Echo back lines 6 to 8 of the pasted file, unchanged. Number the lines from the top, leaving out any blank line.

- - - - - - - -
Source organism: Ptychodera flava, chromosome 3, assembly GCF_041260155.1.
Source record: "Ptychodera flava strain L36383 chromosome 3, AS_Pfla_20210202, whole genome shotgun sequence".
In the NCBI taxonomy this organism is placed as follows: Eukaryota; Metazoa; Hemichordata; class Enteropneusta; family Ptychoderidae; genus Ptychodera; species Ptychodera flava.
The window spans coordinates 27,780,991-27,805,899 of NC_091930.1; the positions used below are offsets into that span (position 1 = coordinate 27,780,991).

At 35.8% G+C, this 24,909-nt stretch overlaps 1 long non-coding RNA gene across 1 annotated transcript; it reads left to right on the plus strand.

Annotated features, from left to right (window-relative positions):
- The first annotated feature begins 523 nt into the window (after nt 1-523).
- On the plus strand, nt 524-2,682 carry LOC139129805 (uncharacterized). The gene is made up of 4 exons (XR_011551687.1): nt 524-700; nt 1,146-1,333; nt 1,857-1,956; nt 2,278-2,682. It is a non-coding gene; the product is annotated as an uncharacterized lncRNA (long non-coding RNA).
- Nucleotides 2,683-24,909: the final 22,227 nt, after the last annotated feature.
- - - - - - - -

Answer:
Annotated features, from left to right (window-relative positions):
- The first annotated feature begins 523 nt into the window (after nt 1-523).
- On the plus strand, nt 524-2,682 carry LOC139129805 (uncharacterized). The gene is made up of 4 exons (XR_011551687.1): nt 524-700; nt 1,146-1,333; nt 1,857-1,956; nt 2,278-2,682. It is a non-coding gene; the product is annotated as an uncharacterized lncRNA (long non-coding RNA).